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An Impeccable Spy: Richard Sorge, Stalin's Master Agent

4.10  ·  Rating details ·  387 ratings  ·  56 reviews
The thrilling true story of Richard Sorge - the man John le Carré called 'the spy to end spies', and whose actions turned the tide of the Second World War

Richard Sorge was a man with two homelands. Born of a German father and a Russian mother in Baku in 1895, he moved in a world of shifting alliances and infinite possibility. A member of the angry and deluded generation wh
Paperback, 448 pages
Published March 21st 2019 by Bloomsbury Publishing PLC
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Mal Warwick
Jan 15, 2020 rated it it was amazing  ·  review of another edition
Shelves: nonfiction
Who was the greatest spy of the twentieth century?

Was it Kim Philby (1912-88), who served Moscow for three decades? Philby’s revelations led to the execution of numberless British and American agents behind the Iron Curtain, and his defection in 1963 pushed the CIA’s James Jesus Angleton over the abyss into the full-blown paranoia that almost destroyed the Agency.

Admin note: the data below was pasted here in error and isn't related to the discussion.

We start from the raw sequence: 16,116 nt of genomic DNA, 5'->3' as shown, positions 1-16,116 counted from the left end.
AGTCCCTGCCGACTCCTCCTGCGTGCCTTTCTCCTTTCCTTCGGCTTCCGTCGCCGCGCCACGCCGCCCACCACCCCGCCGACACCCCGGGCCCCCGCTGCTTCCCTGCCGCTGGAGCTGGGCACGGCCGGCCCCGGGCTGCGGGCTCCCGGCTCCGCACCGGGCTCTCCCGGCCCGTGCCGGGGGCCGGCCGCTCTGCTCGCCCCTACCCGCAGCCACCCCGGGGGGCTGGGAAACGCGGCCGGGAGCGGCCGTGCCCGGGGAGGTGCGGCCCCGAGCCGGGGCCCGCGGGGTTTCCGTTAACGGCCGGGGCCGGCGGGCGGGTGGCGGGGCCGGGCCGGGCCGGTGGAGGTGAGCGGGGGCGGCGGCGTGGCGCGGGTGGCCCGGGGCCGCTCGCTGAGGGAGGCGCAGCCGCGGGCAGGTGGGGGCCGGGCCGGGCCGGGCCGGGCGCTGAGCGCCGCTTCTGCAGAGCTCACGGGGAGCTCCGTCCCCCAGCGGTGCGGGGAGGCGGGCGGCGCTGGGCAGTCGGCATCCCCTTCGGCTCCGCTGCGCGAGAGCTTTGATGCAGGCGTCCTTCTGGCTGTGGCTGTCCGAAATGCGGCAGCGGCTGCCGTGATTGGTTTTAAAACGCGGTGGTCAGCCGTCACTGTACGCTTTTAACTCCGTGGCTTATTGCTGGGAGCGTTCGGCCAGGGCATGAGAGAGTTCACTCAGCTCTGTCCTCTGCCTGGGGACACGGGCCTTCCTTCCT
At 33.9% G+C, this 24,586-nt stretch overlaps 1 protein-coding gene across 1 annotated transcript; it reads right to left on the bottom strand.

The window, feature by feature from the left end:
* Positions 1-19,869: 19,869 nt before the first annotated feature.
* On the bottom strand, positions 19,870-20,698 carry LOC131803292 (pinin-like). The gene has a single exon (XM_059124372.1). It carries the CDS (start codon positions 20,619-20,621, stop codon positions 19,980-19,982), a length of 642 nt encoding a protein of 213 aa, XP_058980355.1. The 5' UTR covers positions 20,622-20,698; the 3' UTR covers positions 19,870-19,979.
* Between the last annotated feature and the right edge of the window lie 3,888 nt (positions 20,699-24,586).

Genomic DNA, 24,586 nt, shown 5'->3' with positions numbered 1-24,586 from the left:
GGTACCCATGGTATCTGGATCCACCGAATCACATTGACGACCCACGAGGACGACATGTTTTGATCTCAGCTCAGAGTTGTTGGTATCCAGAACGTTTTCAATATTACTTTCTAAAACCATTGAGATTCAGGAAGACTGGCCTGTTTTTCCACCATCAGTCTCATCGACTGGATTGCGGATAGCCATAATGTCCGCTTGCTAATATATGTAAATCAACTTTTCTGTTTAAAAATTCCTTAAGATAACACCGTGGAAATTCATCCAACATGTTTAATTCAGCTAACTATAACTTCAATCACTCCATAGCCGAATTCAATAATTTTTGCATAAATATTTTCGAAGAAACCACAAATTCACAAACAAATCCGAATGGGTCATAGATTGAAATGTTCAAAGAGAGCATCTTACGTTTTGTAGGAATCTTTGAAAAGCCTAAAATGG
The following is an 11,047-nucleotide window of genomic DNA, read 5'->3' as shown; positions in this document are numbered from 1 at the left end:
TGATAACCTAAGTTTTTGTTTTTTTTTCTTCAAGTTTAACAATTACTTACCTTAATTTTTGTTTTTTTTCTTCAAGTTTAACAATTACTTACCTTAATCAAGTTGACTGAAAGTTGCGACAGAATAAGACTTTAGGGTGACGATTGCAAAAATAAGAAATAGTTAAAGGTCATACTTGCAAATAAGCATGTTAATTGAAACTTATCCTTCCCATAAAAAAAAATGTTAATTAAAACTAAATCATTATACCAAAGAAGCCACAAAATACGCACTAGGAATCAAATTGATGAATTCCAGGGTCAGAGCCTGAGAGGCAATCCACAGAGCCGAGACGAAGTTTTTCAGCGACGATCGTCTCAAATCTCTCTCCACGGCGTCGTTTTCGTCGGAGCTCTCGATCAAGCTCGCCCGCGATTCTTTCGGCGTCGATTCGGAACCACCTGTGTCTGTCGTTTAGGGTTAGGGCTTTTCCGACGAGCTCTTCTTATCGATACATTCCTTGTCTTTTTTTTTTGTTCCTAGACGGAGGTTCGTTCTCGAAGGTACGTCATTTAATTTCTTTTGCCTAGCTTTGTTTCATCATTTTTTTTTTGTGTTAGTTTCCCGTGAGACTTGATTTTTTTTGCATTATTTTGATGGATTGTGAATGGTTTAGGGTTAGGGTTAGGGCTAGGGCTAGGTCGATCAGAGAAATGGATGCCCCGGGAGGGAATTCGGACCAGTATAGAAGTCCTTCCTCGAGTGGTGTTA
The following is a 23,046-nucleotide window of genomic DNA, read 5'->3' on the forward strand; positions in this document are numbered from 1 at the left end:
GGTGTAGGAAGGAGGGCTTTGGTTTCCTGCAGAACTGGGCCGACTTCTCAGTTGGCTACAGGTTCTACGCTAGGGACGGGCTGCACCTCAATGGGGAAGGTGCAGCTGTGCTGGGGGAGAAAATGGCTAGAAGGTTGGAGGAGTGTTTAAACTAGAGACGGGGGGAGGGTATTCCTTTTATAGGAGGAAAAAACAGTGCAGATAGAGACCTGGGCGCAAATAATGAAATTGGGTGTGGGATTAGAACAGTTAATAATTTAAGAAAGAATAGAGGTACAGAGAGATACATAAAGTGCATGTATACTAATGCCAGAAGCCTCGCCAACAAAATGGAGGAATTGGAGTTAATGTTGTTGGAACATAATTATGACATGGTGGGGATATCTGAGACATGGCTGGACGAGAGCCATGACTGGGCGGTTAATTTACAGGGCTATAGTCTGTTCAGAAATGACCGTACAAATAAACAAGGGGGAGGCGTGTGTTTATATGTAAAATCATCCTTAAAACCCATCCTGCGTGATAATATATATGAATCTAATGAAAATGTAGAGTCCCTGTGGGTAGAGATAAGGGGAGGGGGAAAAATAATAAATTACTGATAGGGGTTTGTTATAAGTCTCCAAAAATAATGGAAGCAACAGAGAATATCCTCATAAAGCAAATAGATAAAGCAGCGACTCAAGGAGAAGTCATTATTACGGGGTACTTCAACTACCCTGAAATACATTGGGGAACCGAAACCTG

Or was it Eli Cohen (1924-65), whose undercover work in Damascus helped Tel Aviv win the lightning Arab-Israeli war in 1967?

How about
Mar 30, 2019 rated it it was amazing  ·  review of another edition
An absorbing, easy read packed with previously unknown information. Sorge (pronounced Zorgae, as the author told a recent talk) was a fanatical Communist, a hard drinking, womaniser who took crazy risks with the network that he had built up.

Matthews' research has found the records from the GRU files in Podolsk that show that Sorge was largely untrusted by his Moscow handlers, due to his connection with many purged Soviet officials and the inability of his service chiefs to tell Stalin anything o
Apr 22, 2019 rated it liked it  ·  review of another edition
The first few hundred pages I found were hard reading but eventually once I got my head around the multiple names and plans I enjoyed this book.
It wasn't as 'unputdownable' as a Ben Macintyre book but actually I have probably learnt quite a bit more from this one. I always wondered how Japan fitted into the WW2 and whilst I'm still not 100%, I am someway to understanding. One of the most confusing things about this time I think are all the non-aggression pacts being signed, it's hard to underst